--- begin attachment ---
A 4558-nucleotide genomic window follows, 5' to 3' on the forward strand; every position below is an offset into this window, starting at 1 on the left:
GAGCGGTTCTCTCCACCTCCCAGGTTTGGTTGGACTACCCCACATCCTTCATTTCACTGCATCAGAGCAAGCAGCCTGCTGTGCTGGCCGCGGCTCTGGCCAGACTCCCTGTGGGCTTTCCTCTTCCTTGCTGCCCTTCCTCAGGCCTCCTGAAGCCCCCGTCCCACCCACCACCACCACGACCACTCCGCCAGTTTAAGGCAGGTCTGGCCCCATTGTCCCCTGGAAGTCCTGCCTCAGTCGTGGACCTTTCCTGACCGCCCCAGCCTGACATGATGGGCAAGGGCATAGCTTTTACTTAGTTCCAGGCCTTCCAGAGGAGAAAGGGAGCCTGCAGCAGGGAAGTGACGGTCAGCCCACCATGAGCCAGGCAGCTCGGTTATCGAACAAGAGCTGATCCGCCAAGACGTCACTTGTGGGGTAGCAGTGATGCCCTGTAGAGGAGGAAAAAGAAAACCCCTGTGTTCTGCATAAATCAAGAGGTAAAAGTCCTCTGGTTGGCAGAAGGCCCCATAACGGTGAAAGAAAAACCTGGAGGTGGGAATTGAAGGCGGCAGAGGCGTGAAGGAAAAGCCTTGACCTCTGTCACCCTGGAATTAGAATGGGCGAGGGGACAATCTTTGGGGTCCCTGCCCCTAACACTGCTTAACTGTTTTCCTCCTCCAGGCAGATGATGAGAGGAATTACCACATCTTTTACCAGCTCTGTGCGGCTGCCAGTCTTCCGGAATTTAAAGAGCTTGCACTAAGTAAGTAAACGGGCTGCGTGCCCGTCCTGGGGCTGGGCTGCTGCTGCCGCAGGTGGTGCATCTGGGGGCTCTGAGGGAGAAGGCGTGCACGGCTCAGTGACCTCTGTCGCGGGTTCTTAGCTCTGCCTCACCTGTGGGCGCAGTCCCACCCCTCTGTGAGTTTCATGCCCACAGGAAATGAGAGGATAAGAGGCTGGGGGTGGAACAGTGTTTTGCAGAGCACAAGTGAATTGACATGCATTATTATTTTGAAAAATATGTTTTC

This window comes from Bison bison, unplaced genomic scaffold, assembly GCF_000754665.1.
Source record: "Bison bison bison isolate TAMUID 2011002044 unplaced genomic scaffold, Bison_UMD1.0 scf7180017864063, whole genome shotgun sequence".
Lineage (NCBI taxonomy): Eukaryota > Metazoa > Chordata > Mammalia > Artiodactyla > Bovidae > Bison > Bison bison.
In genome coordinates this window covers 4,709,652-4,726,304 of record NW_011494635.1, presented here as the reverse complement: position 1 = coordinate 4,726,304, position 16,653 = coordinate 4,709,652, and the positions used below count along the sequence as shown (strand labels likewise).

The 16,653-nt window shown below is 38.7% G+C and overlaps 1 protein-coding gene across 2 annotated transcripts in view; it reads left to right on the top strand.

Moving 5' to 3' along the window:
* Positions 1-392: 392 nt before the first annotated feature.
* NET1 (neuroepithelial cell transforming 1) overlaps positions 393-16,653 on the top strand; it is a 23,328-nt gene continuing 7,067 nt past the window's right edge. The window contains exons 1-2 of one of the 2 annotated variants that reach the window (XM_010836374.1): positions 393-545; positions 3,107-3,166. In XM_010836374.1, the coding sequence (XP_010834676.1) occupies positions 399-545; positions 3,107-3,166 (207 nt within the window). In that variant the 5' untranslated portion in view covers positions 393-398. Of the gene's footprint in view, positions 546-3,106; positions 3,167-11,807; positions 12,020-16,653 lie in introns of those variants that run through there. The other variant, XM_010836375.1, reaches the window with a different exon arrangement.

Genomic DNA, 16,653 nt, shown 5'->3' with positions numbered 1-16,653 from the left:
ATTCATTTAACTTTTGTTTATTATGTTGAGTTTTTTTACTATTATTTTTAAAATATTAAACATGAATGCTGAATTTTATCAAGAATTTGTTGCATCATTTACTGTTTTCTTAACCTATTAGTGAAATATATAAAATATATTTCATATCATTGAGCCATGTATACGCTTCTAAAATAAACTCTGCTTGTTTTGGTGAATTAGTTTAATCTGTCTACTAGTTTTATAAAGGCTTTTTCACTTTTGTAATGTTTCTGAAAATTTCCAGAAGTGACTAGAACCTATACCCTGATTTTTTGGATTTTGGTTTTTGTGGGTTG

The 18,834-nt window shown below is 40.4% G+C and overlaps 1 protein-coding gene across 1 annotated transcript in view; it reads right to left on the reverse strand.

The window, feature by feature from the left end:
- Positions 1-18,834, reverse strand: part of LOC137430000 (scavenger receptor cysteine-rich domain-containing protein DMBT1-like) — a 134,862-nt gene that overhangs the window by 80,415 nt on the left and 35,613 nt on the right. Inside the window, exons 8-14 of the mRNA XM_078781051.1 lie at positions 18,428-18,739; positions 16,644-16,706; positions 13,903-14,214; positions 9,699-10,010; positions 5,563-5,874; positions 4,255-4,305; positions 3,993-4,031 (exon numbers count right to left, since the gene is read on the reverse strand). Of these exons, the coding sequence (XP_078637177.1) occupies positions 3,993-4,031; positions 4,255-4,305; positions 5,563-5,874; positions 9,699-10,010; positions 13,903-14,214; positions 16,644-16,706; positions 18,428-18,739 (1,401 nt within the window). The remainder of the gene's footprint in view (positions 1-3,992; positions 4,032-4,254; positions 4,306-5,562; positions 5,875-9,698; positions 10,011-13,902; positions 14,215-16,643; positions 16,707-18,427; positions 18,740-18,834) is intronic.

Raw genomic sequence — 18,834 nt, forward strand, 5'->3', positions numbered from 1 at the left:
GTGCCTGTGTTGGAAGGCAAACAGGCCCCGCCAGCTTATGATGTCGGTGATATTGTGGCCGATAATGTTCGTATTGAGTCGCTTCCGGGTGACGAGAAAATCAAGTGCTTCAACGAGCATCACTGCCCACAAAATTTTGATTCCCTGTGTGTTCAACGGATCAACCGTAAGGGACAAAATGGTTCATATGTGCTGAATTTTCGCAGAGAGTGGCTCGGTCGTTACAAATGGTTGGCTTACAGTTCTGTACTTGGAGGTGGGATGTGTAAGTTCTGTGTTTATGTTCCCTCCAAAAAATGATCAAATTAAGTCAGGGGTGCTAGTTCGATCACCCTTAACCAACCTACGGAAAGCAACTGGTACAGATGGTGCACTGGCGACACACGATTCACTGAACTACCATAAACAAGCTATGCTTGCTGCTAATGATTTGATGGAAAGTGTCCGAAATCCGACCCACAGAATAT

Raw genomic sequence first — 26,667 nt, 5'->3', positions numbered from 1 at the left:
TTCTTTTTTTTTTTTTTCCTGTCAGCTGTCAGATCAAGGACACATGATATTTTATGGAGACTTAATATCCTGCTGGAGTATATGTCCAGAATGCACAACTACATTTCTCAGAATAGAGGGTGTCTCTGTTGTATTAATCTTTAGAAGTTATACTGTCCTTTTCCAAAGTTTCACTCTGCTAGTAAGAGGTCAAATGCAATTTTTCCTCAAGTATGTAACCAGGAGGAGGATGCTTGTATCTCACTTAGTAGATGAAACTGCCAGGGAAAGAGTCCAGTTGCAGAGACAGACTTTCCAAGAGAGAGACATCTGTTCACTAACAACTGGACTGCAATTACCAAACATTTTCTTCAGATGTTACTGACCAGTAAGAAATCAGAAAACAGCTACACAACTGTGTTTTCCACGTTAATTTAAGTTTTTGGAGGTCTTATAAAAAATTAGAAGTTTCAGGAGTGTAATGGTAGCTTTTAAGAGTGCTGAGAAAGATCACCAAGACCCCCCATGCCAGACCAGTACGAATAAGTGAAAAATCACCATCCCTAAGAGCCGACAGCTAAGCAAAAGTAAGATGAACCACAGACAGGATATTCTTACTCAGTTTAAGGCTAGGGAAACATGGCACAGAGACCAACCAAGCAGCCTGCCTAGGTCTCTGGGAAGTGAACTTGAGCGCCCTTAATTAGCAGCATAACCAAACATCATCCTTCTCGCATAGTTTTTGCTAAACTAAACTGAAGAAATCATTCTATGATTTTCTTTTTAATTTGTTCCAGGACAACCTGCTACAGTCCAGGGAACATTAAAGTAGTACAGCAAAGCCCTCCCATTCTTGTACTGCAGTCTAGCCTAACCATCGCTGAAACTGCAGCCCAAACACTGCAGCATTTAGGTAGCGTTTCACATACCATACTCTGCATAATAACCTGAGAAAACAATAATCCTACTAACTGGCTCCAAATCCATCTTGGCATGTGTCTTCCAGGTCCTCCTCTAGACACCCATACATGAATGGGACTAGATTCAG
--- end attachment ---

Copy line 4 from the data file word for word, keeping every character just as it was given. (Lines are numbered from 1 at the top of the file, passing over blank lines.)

Source record: "Bison bison bison isolate TAMUID 2011002044 unplaced genomic scaffold, Bison_UMD1.0 scf7180017864063, whole genome shotgun sequence".